Streaming and real-time IP video encodes discrete images as frames. Frames are sent in rapid succession (for example, in HD, 30 frames are sent per second) and decoded by the receiving end so that the user sees continuous video. Different types of frames optimize the number of bits required to encode and send subsequent images. Lync Server uses the following common frame types:
- I-frames Each frame is a complete rendering of an image and can be decoded individually. I-frames are typically composed of many packets. For example, a VGA I-frame could be 10 packets or more. I-frames are sometimes referred to as key frames.
- B-frames Each bidirectional frame references or depends on both the prior and subsequent frames for decoding.
- P-frames Each predictive frame references the prior frame.
Microsoft Office Communications Server also uses a special frame type that is an optimization of the VC-1 codec, which RTVideo is based on. This is called a super-P (SP)-frame. SP-frames are sent every second. This allows for better recovery in environments with high packet loss.
Frames are grouped together in a structure called a group of pictures (GOP). Each GOP begins with an I-frame. After that, the GOP is different for Lync Server and Office Communications Server.
Communications Server uses a 10 second GOP. Figure 1 is an example of a Communications Server conference GOP.
Figure 1. Communications Server GOP
Figure 1 shows RTVideo CIF at 15 fps, so you see a SP-frame every one second or every 15 frames. B-frames and P-frames follow I-frames and SP-frames in a BPB pattern every second.
In Lync Server, the SP frame is removed, so RTVideo has minimal differences from the VC-1 standard it’s based on. The GOP has been reduced to four seconds for peer-to-peer calls and three seconds for conferences. Figure 2 is an example of a Lync Server conference GOP.
Note. For details about VC-1, see VC-1 Technical Overview at the Windows Media website.
Figure 2. Lync Server GOP
In this example, I’m assuming RTVideo VGA at 30 fps, so you see an I-frame every three seconds or every 90 frames. B-frames and P-frames follow I-frames in a BPBP pattern.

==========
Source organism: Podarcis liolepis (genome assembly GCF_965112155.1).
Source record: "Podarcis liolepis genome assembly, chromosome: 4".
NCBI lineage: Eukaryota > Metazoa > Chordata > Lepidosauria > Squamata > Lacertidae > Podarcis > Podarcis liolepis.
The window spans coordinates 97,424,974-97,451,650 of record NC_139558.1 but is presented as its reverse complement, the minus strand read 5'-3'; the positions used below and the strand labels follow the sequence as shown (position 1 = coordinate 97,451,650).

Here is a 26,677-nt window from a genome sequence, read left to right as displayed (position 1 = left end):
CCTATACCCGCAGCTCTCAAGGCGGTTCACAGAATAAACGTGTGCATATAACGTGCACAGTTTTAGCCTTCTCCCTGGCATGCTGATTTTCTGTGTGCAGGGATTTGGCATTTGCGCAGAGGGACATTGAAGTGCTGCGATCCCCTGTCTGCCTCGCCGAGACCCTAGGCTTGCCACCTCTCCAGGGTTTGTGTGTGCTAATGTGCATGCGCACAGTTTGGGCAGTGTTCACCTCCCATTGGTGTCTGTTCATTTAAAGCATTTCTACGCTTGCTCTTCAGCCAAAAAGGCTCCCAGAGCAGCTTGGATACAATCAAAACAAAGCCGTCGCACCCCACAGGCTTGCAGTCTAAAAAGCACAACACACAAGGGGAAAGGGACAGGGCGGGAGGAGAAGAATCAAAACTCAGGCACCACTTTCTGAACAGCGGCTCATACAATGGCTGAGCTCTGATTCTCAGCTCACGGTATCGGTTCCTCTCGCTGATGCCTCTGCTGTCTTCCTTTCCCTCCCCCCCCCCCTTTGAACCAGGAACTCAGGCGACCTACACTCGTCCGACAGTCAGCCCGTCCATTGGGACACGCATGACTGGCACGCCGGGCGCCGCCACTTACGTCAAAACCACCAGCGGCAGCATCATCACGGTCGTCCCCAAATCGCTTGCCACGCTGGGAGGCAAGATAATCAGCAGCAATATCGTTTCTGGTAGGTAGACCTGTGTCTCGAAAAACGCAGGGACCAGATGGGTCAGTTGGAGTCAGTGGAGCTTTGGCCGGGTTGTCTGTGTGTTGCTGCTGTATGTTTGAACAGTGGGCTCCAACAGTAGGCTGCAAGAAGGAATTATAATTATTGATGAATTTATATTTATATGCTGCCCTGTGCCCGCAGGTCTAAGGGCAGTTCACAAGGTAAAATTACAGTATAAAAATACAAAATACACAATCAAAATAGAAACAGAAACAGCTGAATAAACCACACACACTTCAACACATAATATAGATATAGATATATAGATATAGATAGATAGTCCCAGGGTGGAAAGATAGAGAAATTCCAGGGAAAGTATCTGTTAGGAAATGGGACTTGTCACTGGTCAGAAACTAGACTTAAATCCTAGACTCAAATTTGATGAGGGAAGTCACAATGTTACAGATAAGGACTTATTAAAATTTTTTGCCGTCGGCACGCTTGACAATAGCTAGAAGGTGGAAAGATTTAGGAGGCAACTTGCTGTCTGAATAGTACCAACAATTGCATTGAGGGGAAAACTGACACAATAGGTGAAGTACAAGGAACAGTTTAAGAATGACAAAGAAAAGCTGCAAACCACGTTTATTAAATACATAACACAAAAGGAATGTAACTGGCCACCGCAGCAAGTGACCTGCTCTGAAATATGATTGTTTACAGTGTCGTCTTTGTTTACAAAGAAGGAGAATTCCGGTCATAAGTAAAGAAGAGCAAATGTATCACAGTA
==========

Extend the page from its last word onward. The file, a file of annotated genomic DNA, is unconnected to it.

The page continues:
Note. Forward error correction (FEC) packets are included to protect key frames from packet loss.
Now that you understand how Lync Server performs video, let’s take a closer look at how this applies to conferences. For peer-to-peer video, the endpoints negotiate the correct video codec and resolution over the signaling channel. When a user changes the size of the video window, the video resolution is changed in the call signaling (by using the real-time transport control protocol, or RTCP).
Note. For details about RTCP, see [MS-RTP]: Real-time Transport Protocol (RTP) Extensions at the MSDN Library.
Conferences complicate things—we now have a larger group of participants to negotiate conference video resolution and, potentially, a need to accommodate clients that can’t negotiate VGA.
Conferences start at CIF resolution. Requests to increase to VGA are initiated by users switching to full-screen mode or increasing the size of their video window to align with VGA (640×480) resolution. These requests are sent to the A/V Conferencing Server over RTCP. The Lync Server Audio/Video Conferencing service aggregates these requests and adjusts conference video resolution accordingly. A single stream is sent to all conference participants—either CIF or VGA.
If a participant is using a single processor computer that can’t properly decode VGA, the Lync Server Audio/Video Conferencing service uses a technique called rate matching to reduce the frame rate. As shown in Table 1, this will be either VGA at 13 fps or 15 fps, depending on the client version.
Rate matching doesn’t send B-frames to receiving endpoints that require a lower frame rate. Figure 3 shows the same example from Figure 2 with rate matching (without B-frames).
Figure 3. Rate matching
Because I-frames and P-frames are not dependent on B-frames for decoding, rate matching doesn’t introduce artifacts into the video stream.
To let a user know that he or she might be seeing reduced video quality due to rate matching, the Lync Server Audio/Video Conferencing service signals to the client by using an ms-diagnostic code sent over RTCP. This is one of many ms-diagnostic codes Lync Server sends to clients. These ms-diagnostic codes appear on the client as quality notifications in the UI. For more details, see [MS-RTP]: Real-time Transport Protocol (RTP) Extensions at the MSDN website.
VGA conferencing leverages high fidelity video to bring more value to conferences. To create this more seamless user experience, some behind-the-scene changes were required. I hope this article gives you an understanding of these changes and some information about what you see in a Lync Server network trace and the user experience with peer-to-peer and conference video in Lync.
To learn more, check out the following articles:
Note. VC-1 is the standard code that RTVideo is based on.
Lync Server Resources
- Lync Server 2010 documentation in the TechNet Library
- DrRez blog
- Lync Server and Communications Server resources
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Keywords: VGA, Lync, video, peer-to-peer video, conference, video, conferencing, resolution, Snooper, CAC